EEF publishes new findings from reach and engagement evaluation

The Education Endowment Foundation (EEF) has today published findings from a nimble randomised controlled trial (RCT) which compared the effectiveness of different types of school recruitment emails in encouraging schools to sign up for the Tuition Partners pillar of the National Tutoring Programme (NTP).

As part of the trial, led by the National Foundation for Educational Research (NFER), almost 2,000 primary, secondary and special schools were sent one of two emails— one of which included a headteacher testimonial about the benefits of tutoring, whilst the other provided an overview of the evidence underpinning tuition.

These emails were sent by approved NTP Tuition partner, EM Tuition, to schools across Hertfordshire, Essex, North London, East of England and Suffolk during February and March 2021. Subsequently, a team at NFER analysed the impact of the different recruitment emails on the proportion of schools signing a Memorandum of Understanding (MoU) or providing an Expression of Interest (EoI) for their pupils to receive tutoring from EM Tuition as part of the TP programme.

Key findings:

  • The impact evaluation found no evidence to suggest that the inclusion of a headteacher testimonial or evidence summary on the benefits of tutoring, impacted schools’ decisions around whether or not to sign up for tutoring for their pupils. However, the small number of MoUs and EoIs received limited the possibility to compare the outcomes across the two groups.
  • On the other hand, the process evaluation found that three factors did seem to affect schools’ decisions about whether to engage with this pillar of the NTP: the perceived educational value of tutoring (a view already in place and mostly unaffected by the headteacher testimonial or evidence summary); considerations of the practical delivery of tutoring; and affordability of tutoring provision.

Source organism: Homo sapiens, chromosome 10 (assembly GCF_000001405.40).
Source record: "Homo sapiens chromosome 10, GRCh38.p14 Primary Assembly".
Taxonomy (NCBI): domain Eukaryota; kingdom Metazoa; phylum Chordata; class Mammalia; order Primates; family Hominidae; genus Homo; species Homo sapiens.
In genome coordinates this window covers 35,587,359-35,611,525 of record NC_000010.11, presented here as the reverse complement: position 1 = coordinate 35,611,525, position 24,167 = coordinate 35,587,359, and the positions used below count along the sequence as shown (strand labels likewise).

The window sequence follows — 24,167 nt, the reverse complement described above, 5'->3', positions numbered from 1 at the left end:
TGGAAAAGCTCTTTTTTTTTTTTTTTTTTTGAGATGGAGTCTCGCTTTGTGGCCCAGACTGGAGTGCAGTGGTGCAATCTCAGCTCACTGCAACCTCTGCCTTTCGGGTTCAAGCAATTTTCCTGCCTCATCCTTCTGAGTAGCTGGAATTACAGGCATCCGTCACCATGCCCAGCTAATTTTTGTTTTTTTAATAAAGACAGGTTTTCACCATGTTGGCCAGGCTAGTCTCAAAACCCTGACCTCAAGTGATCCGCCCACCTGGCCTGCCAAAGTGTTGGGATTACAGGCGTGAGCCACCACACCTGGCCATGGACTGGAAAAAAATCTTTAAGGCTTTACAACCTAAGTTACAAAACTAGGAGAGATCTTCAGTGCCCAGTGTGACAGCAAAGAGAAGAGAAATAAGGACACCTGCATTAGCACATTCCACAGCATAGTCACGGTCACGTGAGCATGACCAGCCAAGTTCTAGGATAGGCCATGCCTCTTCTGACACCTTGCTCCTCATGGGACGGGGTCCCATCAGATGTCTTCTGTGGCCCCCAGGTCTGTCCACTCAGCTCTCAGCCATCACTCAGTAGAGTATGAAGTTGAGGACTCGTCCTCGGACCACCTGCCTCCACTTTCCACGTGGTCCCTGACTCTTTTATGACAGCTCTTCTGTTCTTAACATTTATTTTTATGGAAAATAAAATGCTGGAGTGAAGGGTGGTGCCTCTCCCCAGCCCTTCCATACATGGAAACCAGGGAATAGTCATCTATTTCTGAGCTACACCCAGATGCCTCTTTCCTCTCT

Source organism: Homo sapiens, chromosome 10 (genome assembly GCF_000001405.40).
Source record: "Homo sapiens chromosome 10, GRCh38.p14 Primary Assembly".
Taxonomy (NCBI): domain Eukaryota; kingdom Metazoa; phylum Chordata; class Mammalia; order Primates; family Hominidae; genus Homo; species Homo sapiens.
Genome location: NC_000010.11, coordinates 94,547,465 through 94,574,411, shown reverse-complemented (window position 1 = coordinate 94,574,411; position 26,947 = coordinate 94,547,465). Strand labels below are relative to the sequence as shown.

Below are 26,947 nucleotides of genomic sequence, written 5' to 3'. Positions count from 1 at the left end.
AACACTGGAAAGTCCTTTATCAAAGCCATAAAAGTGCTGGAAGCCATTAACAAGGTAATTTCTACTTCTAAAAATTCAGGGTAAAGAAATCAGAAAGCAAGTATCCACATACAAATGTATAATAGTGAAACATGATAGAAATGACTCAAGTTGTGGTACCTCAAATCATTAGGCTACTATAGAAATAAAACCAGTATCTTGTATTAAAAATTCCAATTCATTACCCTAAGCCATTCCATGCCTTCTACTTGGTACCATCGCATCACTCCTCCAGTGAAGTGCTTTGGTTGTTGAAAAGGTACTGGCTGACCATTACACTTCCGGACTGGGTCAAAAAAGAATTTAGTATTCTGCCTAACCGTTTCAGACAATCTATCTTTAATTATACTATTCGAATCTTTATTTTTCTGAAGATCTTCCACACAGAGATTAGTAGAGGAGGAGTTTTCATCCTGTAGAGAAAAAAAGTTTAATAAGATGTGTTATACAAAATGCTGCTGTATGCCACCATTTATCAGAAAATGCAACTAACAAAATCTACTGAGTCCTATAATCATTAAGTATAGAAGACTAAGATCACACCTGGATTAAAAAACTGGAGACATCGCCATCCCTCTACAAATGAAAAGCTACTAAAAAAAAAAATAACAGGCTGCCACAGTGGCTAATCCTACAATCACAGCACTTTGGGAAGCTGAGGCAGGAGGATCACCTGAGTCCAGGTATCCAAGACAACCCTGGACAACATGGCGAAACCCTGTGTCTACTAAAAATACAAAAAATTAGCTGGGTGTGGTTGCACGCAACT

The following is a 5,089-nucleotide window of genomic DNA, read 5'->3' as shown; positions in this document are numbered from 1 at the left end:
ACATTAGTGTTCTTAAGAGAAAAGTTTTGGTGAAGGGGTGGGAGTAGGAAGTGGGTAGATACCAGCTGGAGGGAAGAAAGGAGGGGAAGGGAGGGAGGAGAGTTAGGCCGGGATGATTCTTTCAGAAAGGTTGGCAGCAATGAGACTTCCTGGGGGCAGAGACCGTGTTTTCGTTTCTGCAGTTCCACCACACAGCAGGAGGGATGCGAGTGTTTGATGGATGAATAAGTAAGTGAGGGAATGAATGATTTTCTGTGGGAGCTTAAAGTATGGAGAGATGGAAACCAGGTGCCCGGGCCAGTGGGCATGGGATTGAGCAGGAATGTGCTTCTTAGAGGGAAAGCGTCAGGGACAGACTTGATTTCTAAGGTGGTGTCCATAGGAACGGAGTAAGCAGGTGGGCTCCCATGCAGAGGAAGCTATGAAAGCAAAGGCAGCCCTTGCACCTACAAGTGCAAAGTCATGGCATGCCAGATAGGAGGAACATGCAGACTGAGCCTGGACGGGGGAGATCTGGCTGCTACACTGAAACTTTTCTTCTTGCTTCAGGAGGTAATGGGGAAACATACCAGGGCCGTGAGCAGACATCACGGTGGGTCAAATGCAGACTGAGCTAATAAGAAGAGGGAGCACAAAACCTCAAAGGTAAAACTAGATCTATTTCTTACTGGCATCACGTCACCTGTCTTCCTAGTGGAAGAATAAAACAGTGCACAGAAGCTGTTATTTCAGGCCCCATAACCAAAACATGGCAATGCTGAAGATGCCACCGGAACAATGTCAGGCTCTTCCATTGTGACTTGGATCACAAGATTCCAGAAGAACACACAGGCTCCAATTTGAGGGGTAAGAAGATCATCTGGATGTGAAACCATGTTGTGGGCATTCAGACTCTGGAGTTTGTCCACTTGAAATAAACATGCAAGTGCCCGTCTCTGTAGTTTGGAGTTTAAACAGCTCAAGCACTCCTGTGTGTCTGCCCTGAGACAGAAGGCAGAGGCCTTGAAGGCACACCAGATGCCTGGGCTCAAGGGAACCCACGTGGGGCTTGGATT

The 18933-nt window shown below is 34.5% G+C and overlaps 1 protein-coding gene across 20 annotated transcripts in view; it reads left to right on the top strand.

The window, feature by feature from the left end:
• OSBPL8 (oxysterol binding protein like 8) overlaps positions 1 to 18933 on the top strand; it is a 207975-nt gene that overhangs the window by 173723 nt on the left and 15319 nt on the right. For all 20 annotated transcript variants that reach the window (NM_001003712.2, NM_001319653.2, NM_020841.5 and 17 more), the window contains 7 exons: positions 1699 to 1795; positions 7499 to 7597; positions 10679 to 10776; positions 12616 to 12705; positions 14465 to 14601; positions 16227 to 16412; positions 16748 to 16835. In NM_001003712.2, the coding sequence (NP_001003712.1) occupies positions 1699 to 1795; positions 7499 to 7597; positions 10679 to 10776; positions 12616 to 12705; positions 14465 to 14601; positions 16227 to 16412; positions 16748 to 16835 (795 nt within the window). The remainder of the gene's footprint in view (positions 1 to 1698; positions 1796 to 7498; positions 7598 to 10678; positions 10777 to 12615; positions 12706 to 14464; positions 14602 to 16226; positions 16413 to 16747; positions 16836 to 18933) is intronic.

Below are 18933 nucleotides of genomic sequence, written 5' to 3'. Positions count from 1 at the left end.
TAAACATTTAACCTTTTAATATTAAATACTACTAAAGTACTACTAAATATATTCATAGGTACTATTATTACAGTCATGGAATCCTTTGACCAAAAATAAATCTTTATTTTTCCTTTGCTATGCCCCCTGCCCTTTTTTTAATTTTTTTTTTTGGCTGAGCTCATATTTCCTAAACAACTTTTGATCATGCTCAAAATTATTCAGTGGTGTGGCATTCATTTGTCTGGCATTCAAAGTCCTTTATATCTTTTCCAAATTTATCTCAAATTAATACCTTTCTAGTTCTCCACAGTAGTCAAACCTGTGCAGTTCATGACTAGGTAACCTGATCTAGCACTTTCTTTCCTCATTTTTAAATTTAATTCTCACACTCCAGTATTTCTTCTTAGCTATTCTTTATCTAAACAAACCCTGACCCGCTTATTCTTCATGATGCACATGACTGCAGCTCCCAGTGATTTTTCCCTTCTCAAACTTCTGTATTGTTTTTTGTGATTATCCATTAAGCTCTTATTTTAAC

• Finally, the report highlighted a few recommendations. Tutoring recruitment emails could be enhanced with greater clarity about the logistics of tutoring provision, particularly emphasising the flexibility to adapt the support to schools’ and their pupils’ needs, and also by providing clarity on costs. Brief examples of how other schools have implemented the support could be useful.

It is possible that contextual factors such as partial school closures and the information available about the NTP from different sources may have impacted on schools’ responsiveness to the recruitment email from EM Tuition.

Email communication was just one part of the NTP’s multifaceted school engagement strategy. Three further reports, which will evaluate other aspects of this strategy, are to be published later in the year.

The EEF has been managing the Tuition Partners (TP) pillar of the National Tutoring Programme (NTP) in 2020-21, funded as part of the Government coronavirus catch-up package. The TP programme allows schools to access subsidised tuition from a list of thirty-three tuition partners, quality-approved by the EEF, to support pupils who have missed out the most as a result of school closures due to the Covid-19 pandemic.